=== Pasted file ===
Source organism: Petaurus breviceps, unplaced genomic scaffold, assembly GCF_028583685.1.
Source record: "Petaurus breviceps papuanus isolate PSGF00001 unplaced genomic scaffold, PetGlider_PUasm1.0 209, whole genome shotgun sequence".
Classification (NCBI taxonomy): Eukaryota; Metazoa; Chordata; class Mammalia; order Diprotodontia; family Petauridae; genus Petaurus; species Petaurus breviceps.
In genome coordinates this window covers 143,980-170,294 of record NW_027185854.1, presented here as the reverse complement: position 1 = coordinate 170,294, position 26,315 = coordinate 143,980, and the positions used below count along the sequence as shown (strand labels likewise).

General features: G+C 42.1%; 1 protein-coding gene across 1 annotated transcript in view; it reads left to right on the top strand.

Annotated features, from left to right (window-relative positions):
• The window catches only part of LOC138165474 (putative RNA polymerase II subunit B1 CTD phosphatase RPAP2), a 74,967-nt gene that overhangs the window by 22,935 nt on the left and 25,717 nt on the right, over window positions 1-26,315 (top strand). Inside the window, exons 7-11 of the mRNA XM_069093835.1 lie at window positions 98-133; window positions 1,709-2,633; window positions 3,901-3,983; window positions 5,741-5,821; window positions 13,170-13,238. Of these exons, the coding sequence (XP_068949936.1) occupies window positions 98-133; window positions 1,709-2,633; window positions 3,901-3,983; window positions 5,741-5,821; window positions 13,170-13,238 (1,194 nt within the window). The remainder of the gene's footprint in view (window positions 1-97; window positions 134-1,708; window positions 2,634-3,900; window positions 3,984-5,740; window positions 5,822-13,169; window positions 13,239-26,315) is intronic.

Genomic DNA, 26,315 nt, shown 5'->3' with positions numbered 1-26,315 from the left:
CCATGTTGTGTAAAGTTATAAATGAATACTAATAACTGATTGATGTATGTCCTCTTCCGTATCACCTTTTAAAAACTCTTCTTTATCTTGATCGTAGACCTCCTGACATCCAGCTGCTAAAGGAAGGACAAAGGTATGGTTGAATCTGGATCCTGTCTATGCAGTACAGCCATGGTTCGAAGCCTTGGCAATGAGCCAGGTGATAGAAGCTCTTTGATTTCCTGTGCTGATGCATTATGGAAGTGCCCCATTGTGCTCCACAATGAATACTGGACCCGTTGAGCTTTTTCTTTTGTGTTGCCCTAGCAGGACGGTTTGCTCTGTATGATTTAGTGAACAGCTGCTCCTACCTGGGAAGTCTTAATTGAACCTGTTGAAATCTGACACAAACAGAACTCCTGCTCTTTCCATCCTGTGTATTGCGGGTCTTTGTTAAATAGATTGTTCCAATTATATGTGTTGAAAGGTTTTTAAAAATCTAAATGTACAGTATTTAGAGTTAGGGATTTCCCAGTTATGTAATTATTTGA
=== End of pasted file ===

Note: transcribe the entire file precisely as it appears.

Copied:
Source organism: Petaurus breviceps, unplaced genomic scaffold, assembly GCF_028583685.1.
Source record: "Petaurus breviceps papuanus isolate PSGF00001 unplaced genomic scaffold, PetGlider_PUasm1.0 209, whole genome shotgun sequence".
Classification (NCBI taxonomy): Eukaryota; Metazoa; Chordata; class Mammalia; order Diprotodontia; family Petauridae; genus Petaurus; species Petaurus breviceps.
In genome coordinates this window covers 143,980-170,294 of record NW_027185854.1, presented here as the reverse complement: position 1 = coordinate 170,294, position 26,315 = coordinate 143,980, and the positions used below count along the sequence as shown (strand labels likewise).

General features: G+C 42.1%; 1 protein-coding gene across 1 annotated transcript in view; it reads left to right on the top strand.

Annotated features, from left to right (window-relative positions):
• The window catches only part of LOC138165474 (putative RNA polymerase II subunit B1 CTD phosphatase RPAP2), a 74,967-nt gene that overhangs the window by 22,935 nt on the left and 25,717 nt on the right, over window positions 1-26,315 (top strand). Inside the window, exons 7-11 of the mRNA XM_069093835.1 lie at window positions 98-133; window positions 1,709-2,633; window positions 3,901-3,983; window positions 5,741-5,821; window positions 13,170-13,238. Of these exons, the coding sequence (XP_068949936.1) occupies window positions 98-133; window positions 1,709-2,633; window positions 3,901-3,983; window positions 5,741-5,821; window positions 13,170-13,238 (1,194 nt within the window). The remainder of the gene's footprint in view (window positions 1-97; window positions 134-1,708; window positions 2,634-3,900; window positions 3,984-5,740; window positions 5,822-13,169; window positions 13,239-26,315) is intronic.

Genomic DNA, 26,315 nt, shown 5'->3' with positions numbered 1-26,315 from the left:
CCATGTTGTGTAAAGTTATAAATGAATACTAATAACTGATTGATGTATGTCCTCTTCCGTATCACCTTTTAAAAACTCTTCTTTATCTTGATCGTAGACCTCCTGACATCCAGCTGCTAAAGGAAGGACAAAGGTATGGTTGAATCTGGATCCTGTCTATGCAGTACAGCCATGGTTCGAAGCCTTGGCAATGAGCCAGGTGATAGAAGCTCTTTGATTTCCTGTGCTGATGCATTATGGAAGTGCCCCATTGTGCTCCACAATGAATACTGGACCCGTTGAGCTTTTTCTTTTGTGTTGCCCTAGCAGGACGGTTTGCTCTGTATGATTTAGTGAACAGCTGCTCCTACCTGGGAAGTCTTAATTGAACCTGTTGAAATCTGACACAAACAGAACTCCTGCTCTTTCCATCCTGTGTATTGCGGGTCTTTGTTAAATAGATTGTTCCAATTATATGTGTTGAAAGGTTTTTAAAAATCTAAATGTACAGTATTTAGAGTTAGGGATTTCCCAGTTATGTAATTATTTGA